Arlington Park, Rachel Cusk. Beautifully written but ultimately incredibly depressing look at middle-class suburbia. One of the main strengths is the shifts between the POVs and how well they are handled, in that we have characters who are arguably all the ‘same’ on the outside, whose subtle differences are revealed through each chunk of the narrative. The description is another area that is beautifully executed, although there were places when I got a little annoyed with the minute attention to detail and didn’t feel that it was necessary.

The People’s Act of Love, James Meek.  A big, bold novel that deals with rather unusual subject matter. Set in Siberia, we follow various characters through their trials surrounding the second world war and the relationships they form with each other. Underpinning it is the threat of a cannibal in the wild. What the writer does is draw us into this erudite and strange world and reveal the humanity in the tiny actions of everyone. I haven’t read a book for a while where I’ve been so convinced by the characters, their motivations and desires. Most of them I didn’t like very much, but they were created with such deft touches that they felt truly alive on the page. It stayed with me for a while after reading, always a sign that a book is something special.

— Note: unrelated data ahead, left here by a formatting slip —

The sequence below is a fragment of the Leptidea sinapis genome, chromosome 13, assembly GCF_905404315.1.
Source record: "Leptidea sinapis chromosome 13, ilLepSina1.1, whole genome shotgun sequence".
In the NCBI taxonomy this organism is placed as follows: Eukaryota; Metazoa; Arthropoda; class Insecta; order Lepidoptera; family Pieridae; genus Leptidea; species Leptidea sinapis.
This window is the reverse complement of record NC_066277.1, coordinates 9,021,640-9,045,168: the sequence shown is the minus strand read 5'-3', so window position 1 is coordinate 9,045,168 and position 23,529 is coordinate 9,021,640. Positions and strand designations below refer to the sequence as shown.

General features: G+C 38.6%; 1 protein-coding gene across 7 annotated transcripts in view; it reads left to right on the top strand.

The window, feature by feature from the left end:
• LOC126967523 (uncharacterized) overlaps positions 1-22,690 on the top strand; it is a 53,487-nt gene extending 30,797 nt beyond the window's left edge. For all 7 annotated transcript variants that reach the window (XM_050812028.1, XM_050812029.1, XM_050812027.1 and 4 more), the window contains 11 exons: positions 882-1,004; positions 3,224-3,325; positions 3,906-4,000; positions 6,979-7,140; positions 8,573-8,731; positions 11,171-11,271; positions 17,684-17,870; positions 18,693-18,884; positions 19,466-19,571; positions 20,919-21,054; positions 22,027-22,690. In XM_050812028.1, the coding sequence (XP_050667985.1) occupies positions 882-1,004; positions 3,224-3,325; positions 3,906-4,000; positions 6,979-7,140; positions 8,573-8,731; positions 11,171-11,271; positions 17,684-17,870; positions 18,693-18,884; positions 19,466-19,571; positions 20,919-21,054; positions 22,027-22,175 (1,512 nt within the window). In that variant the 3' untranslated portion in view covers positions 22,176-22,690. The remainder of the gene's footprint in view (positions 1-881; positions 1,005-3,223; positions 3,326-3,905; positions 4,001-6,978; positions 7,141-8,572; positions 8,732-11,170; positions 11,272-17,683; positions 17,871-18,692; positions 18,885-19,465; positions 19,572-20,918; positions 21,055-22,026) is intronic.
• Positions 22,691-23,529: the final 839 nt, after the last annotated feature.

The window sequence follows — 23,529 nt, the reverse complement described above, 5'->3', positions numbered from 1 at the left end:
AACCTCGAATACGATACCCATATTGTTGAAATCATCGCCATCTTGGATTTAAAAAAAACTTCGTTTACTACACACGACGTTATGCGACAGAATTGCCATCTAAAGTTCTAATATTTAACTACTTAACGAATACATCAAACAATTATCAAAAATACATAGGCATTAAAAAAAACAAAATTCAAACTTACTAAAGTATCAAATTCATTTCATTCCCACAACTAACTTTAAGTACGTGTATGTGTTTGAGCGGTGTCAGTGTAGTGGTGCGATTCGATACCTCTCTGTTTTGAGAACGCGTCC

Waterland, Graham Swift. A touching book that is securely fixed in its own geography.

The Cement Garden, Ian McEwan. Remarkably odd. Manages to paint a minute picture of a family and their desires, and present utterly outlandish feelings and decisions in such a way that feels plausible and touching. Short yet impressive.